The home, built in 1915, is of the distinct Florida vernacular bungalow style of that time period.
This historic residence was originally located at 801 S. Fort Harrison Avenue, Clearwater. This historic structure was the home of Alfred Cleveland and Amber Clark Turner and remained in the family throughout its history. The last resident of the home was their daughter, Geraldine Clark Turner.
Geraldine “Jere” Turner bequeathed her family home to Pinellas County, along with $100,000 in moving costs and the contents of the 1915 bungalow. Thousands of objects and archival materials spanning 100 years of family history were discovered in the house, most in excellent condition. These included toys and games, glassware and china, personal accessories, pottery, clothing, furniture, artwork and items from the Belleview Biltmore Hotel. See many of these objects on display in the Ralph Reed Gallery in the Visitor Center!
The home was relocated from downtown Clearwater to Heritage Village in January 2014 to save it from demolition after her death.
Here it would be protected from further deterioration and restored to preserve the historic value of the structure, providing Pinellas County residents and visitors the opportunity to enjoy and learn from this important piece of Clearwater’s history and of the history of Florida Vernacular architecture.
Heritage Village is seeking donations to restore and preserve the historic value of the structure, providing visitors the opportunity to enjoy and learn from this important piece of Clearwater’s history and the history of Florida vernacular architecture.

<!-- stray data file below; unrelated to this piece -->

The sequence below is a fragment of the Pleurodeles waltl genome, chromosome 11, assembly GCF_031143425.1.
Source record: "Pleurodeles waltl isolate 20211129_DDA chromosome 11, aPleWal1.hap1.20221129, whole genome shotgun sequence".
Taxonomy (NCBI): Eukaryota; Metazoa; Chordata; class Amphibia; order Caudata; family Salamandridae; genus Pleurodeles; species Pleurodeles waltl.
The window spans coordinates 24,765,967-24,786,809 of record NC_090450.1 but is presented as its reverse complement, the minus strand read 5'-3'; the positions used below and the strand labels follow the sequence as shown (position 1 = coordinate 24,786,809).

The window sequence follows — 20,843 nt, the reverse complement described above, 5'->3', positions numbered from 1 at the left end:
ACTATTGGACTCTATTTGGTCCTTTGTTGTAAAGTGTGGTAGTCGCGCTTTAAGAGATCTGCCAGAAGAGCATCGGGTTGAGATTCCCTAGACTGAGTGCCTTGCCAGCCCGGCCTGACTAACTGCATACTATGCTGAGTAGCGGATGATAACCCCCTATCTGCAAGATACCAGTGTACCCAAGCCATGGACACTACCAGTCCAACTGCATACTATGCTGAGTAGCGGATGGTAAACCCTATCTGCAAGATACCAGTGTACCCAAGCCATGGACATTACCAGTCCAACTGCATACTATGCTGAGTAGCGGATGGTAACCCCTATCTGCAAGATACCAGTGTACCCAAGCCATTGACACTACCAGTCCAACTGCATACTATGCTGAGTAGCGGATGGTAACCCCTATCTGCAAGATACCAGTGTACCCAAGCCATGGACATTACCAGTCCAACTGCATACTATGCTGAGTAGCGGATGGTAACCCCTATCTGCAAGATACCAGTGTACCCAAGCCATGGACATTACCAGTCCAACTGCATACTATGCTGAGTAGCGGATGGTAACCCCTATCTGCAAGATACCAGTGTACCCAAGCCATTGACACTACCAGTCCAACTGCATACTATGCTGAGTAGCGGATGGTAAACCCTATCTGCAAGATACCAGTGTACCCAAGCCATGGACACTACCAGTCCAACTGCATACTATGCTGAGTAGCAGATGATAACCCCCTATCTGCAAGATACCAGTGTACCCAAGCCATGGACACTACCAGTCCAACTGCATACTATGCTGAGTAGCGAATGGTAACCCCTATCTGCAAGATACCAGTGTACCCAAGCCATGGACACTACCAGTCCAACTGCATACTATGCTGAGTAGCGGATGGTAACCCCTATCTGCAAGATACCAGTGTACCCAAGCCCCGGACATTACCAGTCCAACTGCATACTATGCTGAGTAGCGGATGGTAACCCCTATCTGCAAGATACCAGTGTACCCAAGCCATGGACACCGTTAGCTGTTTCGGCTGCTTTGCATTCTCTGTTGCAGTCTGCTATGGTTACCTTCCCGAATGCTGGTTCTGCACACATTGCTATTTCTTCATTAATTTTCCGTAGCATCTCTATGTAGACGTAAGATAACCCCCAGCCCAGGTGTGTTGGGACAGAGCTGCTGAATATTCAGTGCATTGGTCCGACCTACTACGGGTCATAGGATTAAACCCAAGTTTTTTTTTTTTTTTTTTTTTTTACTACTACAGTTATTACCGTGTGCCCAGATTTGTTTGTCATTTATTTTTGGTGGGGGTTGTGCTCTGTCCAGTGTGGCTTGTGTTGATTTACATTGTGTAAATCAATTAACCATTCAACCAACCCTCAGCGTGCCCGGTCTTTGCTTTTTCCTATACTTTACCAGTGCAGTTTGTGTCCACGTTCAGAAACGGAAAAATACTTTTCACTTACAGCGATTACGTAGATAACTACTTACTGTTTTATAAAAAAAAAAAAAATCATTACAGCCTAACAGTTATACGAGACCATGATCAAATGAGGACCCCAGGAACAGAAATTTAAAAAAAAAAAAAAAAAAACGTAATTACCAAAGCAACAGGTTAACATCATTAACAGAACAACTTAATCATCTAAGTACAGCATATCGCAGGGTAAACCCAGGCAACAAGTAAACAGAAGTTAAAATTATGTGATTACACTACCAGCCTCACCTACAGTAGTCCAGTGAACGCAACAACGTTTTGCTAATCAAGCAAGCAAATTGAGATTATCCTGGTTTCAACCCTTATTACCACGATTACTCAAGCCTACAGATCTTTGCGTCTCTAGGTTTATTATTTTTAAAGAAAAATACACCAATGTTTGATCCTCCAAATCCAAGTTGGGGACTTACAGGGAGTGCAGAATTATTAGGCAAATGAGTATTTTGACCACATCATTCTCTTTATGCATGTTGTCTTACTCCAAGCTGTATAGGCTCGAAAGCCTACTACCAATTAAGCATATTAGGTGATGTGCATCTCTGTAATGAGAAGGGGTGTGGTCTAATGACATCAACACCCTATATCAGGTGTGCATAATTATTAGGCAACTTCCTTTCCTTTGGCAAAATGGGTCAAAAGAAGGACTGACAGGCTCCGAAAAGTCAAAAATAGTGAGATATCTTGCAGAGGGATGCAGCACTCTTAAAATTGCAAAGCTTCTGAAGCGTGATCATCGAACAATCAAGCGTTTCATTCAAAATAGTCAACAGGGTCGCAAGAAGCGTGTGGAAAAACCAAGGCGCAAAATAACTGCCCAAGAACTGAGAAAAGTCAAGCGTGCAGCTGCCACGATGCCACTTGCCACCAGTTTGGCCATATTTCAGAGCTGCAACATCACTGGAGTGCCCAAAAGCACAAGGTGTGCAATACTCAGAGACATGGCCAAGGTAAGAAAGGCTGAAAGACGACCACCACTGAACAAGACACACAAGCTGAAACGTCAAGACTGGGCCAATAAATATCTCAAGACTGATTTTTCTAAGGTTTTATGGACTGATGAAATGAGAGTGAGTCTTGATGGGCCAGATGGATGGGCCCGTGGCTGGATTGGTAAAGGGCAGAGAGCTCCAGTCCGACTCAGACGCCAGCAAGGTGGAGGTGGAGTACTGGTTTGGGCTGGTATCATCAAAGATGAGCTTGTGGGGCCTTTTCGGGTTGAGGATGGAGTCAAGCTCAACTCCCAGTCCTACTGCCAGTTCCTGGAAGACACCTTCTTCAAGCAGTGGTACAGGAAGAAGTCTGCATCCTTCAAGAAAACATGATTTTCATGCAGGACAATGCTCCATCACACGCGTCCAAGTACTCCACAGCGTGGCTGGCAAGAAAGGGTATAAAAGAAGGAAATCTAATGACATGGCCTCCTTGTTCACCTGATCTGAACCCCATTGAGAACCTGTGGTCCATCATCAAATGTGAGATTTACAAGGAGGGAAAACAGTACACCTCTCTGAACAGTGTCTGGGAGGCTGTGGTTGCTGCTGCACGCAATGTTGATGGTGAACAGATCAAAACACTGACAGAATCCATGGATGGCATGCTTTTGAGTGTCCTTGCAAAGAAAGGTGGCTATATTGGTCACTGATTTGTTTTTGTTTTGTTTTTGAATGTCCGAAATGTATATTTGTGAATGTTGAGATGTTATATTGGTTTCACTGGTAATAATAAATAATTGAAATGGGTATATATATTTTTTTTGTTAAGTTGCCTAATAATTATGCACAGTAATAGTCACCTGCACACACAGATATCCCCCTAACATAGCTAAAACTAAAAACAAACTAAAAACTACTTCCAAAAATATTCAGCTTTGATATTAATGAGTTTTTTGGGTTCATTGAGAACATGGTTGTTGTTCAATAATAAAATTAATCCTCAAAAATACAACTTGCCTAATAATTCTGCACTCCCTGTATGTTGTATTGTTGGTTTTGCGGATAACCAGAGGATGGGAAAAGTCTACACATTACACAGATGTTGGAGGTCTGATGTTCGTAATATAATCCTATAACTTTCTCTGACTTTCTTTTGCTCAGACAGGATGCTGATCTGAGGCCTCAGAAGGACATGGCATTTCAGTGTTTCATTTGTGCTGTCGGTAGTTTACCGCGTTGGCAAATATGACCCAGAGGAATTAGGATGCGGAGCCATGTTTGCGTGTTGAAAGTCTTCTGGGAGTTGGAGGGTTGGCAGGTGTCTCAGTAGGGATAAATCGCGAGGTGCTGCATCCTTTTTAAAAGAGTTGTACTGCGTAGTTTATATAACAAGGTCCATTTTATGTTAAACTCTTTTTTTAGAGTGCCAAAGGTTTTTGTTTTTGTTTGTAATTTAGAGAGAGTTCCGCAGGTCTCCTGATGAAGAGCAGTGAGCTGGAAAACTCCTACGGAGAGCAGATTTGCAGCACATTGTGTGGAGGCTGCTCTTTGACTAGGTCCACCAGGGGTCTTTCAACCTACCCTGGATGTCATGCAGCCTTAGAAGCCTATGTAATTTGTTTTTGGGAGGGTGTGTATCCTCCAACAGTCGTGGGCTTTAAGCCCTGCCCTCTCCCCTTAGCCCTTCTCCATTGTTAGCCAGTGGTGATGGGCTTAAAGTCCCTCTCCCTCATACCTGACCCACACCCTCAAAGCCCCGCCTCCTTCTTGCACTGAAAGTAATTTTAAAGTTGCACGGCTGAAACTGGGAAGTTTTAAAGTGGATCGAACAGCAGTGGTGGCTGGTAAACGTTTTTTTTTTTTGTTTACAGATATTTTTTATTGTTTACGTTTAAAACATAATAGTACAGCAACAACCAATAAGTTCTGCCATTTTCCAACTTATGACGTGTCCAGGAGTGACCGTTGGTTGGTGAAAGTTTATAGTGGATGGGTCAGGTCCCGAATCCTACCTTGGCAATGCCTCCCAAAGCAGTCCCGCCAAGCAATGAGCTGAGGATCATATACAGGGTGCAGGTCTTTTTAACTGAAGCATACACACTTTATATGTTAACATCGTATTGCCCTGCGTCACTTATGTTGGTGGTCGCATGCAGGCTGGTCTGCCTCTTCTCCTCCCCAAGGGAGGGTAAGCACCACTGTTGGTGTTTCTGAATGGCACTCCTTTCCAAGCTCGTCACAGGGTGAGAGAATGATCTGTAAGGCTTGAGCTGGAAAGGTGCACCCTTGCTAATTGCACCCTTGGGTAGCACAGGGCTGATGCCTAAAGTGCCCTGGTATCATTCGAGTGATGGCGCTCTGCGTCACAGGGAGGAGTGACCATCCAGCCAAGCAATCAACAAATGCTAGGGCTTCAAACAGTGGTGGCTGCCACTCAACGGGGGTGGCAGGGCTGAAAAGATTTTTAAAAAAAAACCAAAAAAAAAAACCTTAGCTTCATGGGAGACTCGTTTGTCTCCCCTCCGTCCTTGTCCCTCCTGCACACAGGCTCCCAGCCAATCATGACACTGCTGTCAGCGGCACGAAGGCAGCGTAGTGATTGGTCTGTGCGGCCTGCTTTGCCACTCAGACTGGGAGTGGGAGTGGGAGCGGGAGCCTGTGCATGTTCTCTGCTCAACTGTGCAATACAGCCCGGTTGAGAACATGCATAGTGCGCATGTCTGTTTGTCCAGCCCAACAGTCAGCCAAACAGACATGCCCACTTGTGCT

TURNER, Arthur Campbell (1844-1929, the son of David B. and Mary Campbell Turner, father of Alfred Cleveland Turner, came to the Pinellas Peninsula in 1851 and moved to the then named Clear Water Harbor in 1854. Arthur Campbell Turner was a Confederate veteran and became a leading citizen of the area. He served as postmaster, as had his father before him, publisher of the West Hillsboro Times, member of the Pinellas County Commission and the frst treasurer of Pinellas County.
At twenty-one years of age he became justice of the peace, later a member of the Clearwater City Council & member of the Board of Education. The A.C. Turner Store, Clearwater's first general store opened in 1872. The store was first located just west of the present Morton Plant Hospital, but soon moved to the foot of Cleveland Street. Turner purchased the West Hillsboro Times newspaper in 1884 from Dr. J. L. Edgar & Joel McMullen, and sold it in 1892 to R. J. Morgan who moved it to St Petersburg, where it eventually became the St. Petersburg Times, now the Tampa Bay Times. He had three wives and 20 children. The first wife Keziah (Aunt Kezzie Kilgore) the mother of the first nine Turner children, died in childbirth. The second wife was Lillian Eugenia (Ramage) the mother of five Turner children and the third wife was Anna Lydia (Kempton) the mother of six of his children.